The Birds of Brands Wood and Leziate Fen
WINGS OVER LEZIATE
Wings over Leziate & Ashwicken 2023
Some sad news to start with. The Barn owl female on the fen has died. She was found and her ring number was reported back to me. Thank you for reporting it to the interested party. Something ate her and Jackdaws now reside in her box.
But the other boxes are doing well. A sweep around last week saw good-sized broods of Blue and great tits. Centre of the wood was a Sparrowhawk nest to take advantage of lots of fledglings in a week or so.
Of particular interest, was a Curlew calling over the rear of the fen but I haven't proved breeding yet.
If you walk over the fen be mindful of ticks.
Leziate Fen nest boxes and bird survey highlights 2022
(all photographs are taken off site)
There were thirty-two boxes in the 2022 breeding season.
Blue tit was the pre dominant species.
The three chicks above are just waiting for the moment to fledge.
Existing boxes are being cleared out and will be checked again prior to the 2023 breeding season. No maintenance is needed at present.
22 nest record cards were completed detailing:
74 Blue tit chicks and 33 Great tit chicks. Nest building had already begun on the 31st of March.
An additional 6 barn owl eggs were recorded on the boundary, resulting in three chicks.
HP Avian Influenza, or Bird flu as it is commonly known, is still prevalent in the county and the studies provide a measure of how the bird population is responding. Rigorous sanitization and mitigation was introduced to help the birds in line with Department for Environment, Food and Rural Affairs (Defra) mandatory requirements.
All equipment is sanitized with Safe4 before and after operations and kit is restricted to each site. Including footwear.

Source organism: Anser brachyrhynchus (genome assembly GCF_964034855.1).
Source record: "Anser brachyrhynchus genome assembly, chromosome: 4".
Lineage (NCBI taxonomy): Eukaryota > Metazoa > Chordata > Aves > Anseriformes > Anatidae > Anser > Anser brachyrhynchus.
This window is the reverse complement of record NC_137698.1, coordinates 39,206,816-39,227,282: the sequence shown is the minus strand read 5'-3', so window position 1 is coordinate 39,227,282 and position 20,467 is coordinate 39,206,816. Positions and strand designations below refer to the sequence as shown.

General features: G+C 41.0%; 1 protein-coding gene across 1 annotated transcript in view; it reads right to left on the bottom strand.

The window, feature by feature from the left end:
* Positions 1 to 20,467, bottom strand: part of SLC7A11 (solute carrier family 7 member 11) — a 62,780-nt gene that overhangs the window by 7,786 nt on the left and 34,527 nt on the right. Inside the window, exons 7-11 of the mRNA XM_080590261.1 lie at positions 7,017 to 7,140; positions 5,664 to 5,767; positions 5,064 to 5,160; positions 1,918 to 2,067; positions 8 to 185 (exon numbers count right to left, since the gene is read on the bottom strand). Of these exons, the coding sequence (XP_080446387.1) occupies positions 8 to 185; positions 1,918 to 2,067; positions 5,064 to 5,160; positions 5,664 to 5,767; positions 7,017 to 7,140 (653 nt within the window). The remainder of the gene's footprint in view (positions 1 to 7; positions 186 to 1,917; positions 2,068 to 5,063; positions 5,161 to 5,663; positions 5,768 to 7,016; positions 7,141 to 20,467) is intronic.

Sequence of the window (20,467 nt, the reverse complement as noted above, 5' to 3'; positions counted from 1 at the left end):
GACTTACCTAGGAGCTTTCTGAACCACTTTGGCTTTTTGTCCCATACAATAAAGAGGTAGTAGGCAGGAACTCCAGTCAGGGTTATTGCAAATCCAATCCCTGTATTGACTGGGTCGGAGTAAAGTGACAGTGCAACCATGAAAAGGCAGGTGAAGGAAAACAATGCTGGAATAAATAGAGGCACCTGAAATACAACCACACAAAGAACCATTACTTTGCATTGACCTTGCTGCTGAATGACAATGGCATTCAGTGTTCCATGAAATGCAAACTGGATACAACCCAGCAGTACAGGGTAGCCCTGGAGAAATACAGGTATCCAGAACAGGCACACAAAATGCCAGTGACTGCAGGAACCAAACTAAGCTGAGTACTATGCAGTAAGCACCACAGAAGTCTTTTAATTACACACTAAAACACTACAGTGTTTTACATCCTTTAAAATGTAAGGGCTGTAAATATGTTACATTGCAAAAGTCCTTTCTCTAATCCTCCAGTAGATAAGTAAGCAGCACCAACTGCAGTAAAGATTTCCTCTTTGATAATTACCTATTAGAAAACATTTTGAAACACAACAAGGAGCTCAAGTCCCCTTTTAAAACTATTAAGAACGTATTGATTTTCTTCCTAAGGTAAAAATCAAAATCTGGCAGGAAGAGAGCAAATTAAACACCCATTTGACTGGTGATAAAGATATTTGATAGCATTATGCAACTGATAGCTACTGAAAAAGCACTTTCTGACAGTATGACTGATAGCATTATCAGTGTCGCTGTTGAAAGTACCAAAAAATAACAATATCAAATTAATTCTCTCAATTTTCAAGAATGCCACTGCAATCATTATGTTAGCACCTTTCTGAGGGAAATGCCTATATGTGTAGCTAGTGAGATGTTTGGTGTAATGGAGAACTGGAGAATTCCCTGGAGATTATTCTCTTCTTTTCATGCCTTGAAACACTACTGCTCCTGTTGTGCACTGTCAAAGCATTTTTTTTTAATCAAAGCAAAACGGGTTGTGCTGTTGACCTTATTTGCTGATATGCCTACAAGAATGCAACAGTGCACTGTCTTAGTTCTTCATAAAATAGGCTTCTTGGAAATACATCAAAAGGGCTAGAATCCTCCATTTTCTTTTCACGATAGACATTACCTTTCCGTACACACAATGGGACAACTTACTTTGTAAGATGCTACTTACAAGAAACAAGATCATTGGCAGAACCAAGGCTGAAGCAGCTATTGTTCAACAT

Unexplained bird casualties and ringed birds’ conditions are monitored to provide regular traffic light alerts for each farm. Sugar fen has a green light at present.
Green Light – no bird casualties observed. Weights and conditions of birds handled giving no cause for concern
Amber Light- unexplained casualty or live birds exhibiting weight/condition or brood loss.
Red light – three or more unexplained casualties, birds exhibiting symptoms.
This is intended to assist landowners mitigate on site operations with an early warning system.
Leziate fen has a green light at present
Much like Covid, I believe HPAI is here to stay and I’m grateful to you for in supporting the projects
to enhance local bird populations for the future.
Chiffchaff - Were present in good numbers and evidence of nests was found. Territories could be found every 20 metres at the Southern end.
Woodcock - the site was popular with wintering birds again in 2022. Some birds had habitual daytime roost sites tucked under brambles.
Snipe - Present in April though no breeding was found.
Curlew - Again present in April but no breeding was proven.
Teal - 4 were present during the early breeding season
Red Kite - A red kite on the 31st of March followed a dog walker around the reserve and nesting looked possible.
Buzzard -There are several nests.
The objectives for 2023 are to:
Monitor the boxes looking for opportunities to cater to further species;
Retrap adults to monitor survival by mist-netting and nest box monitoring;
Survey and enhance the breeding success of other species;
Continue monitoring of all species to record change.
27th October 2022
Today I caught just 21 birds significantly down from 20th May. Of 43 Long-tailed tits in the flock back then, just one remained today.
A young male Great spotted woodpecker was ringed. I attach one of my library pictures for the website.